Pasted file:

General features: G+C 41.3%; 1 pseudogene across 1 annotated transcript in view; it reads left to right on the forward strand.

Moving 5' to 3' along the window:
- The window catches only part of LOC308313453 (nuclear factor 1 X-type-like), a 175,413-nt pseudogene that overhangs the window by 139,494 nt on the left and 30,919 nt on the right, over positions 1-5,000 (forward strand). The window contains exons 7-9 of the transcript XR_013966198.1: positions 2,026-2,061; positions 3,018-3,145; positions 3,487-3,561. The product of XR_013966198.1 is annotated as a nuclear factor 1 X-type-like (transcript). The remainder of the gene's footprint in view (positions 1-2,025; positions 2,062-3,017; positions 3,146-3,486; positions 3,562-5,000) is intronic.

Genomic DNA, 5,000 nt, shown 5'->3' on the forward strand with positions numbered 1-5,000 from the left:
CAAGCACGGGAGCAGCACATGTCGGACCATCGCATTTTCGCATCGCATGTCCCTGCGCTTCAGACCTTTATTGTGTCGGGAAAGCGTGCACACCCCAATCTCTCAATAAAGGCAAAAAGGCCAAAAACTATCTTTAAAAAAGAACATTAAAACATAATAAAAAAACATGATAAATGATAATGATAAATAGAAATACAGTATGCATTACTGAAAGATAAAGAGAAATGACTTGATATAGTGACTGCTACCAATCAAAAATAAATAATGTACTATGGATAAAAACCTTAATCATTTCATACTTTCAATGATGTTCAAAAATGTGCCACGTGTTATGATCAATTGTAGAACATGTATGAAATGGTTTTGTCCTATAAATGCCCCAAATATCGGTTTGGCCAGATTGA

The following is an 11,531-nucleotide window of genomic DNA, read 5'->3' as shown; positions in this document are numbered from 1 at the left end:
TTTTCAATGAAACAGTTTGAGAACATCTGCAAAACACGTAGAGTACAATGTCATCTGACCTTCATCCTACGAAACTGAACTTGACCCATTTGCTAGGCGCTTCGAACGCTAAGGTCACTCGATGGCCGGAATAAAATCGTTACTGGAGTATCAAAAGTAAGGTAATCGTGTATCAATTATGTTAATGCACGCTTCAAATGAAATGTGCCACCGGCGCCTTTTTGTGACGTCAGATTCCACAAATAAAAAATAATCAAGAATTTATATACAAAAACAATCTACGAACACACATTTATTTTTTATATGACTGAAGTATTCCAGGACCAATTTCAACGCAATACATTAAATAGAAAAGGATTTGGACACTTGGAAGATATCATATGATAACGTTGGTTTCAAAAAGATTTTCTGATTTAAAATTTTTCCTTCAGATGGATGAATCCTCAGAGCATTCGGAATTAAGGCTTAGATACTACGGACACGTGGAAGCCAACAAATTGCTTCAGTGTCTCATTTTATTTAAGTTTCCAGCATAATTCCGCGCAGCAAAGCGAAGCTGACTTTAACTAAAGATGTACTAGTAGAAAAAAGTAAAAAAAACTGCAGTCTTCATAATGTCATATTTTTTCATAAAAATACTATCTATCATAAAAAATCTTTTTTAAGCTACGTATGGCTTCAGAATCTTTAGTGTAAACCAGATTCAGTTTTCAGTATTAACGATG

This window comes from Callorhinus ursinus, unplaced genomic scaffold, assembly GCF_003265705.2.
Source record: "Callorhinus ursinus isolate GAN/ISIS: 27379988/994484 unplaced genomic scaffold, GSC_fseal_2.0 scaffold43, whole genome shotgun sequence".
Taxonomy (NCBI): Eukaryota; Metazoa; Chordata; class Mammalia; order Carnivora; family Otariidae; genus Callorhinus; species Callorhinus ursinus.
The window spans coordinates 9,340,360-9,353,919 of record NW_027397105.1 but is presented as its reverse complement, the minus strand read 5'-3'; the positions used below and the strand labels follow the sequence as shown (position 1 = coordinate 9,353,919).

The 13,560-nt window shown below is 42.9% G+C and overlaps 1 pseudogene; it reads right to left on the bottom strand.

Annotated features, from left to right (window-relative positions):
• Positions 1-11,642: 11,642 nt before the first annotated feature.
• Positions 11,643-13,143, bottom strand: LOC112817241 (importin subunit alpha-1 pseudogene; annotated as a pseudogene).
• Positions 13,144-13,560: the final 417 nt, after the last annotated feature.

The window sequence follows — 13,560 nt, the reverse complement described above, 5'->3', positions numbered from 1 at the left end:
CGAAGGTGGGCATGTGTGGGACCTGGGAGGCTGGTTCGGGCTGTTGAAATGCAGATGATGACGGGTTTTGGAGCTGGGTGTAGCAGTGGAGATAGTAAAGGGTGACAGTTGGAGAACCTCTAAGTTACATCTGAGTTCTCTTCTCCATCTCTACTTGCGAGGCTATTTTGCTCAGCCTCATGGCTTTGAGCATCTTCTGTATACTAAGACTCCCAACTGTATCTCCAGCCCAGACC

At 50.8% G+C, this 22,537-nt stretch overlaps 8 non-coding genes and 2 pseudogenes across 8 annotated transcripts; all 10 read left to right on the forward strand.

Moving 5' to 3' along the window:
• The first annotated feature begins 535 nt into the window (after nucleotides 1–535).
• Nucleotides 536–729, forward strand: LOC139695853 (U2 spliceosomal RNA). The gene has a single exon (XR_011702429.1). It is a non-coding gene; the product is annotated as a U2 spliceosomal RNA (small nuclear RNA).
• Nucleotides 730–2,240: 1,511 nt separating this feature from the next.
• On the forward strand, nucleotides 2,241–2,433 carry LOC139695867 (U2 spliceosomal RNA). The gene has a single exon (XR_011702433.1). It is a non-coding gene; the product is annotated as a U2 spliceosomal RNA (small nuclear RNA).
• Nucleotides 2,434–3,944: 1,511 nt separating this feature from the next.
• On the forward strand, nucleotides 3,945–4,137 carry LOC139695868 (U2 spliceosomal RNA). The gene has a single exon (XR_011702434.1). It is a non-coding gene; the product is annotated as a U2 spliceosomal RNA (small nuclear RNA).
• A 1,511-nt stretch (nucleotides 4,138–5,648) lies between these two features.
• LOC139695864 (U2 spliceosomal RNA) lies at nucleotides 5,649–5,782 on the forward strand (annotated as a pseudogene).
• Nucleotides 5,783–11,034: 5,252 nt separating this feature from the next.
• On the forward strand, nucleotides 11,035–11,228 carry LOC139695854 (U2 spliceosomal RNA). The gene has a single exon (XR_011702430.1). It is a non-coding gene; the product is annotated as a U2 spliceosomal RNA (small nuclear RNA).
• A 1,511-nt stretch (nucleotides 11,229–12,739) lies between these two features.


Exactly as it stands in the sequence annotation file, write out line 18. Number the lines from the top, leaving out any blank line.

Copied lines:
CGAAGGTGGGCATGTGTGGGACCTGGGAGGCTGGTTCGGGCTGTTGAAATGCAGATGATGACGGGTTTTGGAGCTGGGTGTAGCAGTGGAGATAGTAAAGGGTGACAGTTGGAGAACCTCTAAGTTACATCTGAGTTCTCTTCTCCATCTCTACTTGCGAGGCTATTTTGCTCAGCCTCATGGCTTTGAGCATCTTCTGTATACTAAGACTCCCAACTGTATCTCCAGCCCAGACC